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Good Texts for Beginning BJJ?

Is there a good text for someone who is starting BJJ? Some martial arts have good, solid, textbook style texts that follow a clear learning path, some don’t.

Does BJJ have one (or more)?


Hmm. It is extraordinarily difficult to learn a grappling art on your own from a book.

Any BJJ book you find will be best used as a supplement to a class, or to pick up new techniques.

It is just impossible to do many basic grappling maneuvers without another body to move around. Not to mention that the heart and soul of BJJ is practice against a live training partner.

Books are only good if you are taking classes. Details matter in grappling. Little things like where you hand goes, or what grip. So books are something to review after practice.

[quote]CaliforniaLaw wrote:
Books are only good if you are taking classes. Details matter in grappling. Little things like where you hand goes, or what grip. So books are something to review after practice.[/quote]

So what would you recommend to review after class?

I remember there being a thread on this. Pretty long, IIRC.

I’ve a friend taking classes, she complained that they didn’t follow a clear progression and she was feeling lost, so I thought I’d ask for a good supplemental text.

If this were Judo or Shotokan I could just lend her the right books.

I’ve seen some threads on books and DVDs, but not on a good supplemental text for a beginner at BJJ.

This is for someone taking regular classes, not for someone lost and trying to figure it out without instruction.

i like Eddie Bravo’s books (JuJitsu Unleashed and Mastering the Rubber Guard), but they’re not "traditional BJJ…

renzo and royler

Thanks, the reviews, especially one of the two star ones, point out that the recommended book is a great introductory manual (then carp about other things). Perfect I think.

Dave Camarillo’s book is good. Ed Benneville’s series on the guard is very good, excellent production quality.

Be warned that there is no 1-2-3 recipe for BJJ. I’m sure your friend’s instructor has a coherent curriculum (either that, or it’s a bad instructor). It takes time to introduce, reinforce and refine all the skills needed to develop a BJJ game. Patience and perseverence, grasshopper!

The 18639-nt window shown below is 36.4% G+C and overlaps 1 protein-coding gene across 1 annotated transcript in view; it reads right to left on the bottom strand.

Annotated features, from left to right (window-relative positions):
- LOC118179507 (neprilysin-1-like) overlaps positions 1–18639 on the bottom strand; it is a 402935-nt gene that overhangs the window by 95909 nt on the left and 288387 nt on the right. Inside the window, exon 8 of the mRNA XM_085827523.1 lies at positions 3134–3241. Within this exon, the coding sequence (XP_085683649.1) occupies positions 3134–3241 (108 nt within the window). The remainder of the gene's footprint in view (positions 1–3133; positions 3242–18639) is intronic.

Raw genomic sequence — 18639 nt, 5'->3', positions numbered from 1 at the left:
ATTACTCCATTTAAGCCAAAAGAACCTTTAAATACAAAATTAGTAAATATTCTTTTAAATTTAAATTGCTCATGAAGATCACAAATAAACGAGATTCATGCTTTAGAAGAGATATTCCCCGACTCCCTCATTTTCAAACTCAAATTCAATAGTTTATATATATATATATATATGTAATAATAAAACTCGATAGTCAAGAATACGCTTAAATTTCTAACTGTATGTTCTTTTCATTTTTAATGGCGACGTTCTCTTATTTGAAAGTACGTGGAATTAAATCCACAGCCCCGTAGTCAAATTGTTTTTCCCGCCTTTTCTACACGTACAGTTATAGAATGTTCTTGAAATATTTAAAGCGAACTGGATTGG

Good idea for her as a beginner(wish I had done it): take a notebook with her to class. Immediately after class, write down what moves she learned, and any tips or points that were emphasized during the instruction, as well as any mods she felt necessary to make it work for her. This way, she is writing her own ‘text’, which she can go back and review at will.

When I took aikido years ago, one of the brown belts(he made black while I was there) did exactly that, even as a brown and junior black. He told me he had a shelf full of training notebooks at home. As he progressed, he said he had also started adding notes on how he felt personally about the move, ie, high percentage or low, did it feel awkward, did he just not like that move for some reason. Yes, aikido and high percentage moves may not necessarily go in the same story, but you get my point.

One of the best things your friend can do is ask someone for help regarding positions. I was absolutely clueless for about a month when I started BJJ because our classes would rotate between various submissions and positions and I never really figured out the basics of each until I found an experienced purple belt that basically showed me the basics and theory of each position.

For books I’ll exho the earlier one about Ed Beneville and Joe Moreira’s “The Guard” as a good text for beginners. Lots of pictures and clear progression between positions and situations. Perhaps it doesn’t represent the greatest techniques or so on, but it clearly depicts the situations and responses for the trainee. It’s a good, basic, learning guide.

The notebook idea above is a good one, and one that I still employ so that I can remember and visualize certain details about moves that I would otherwise forget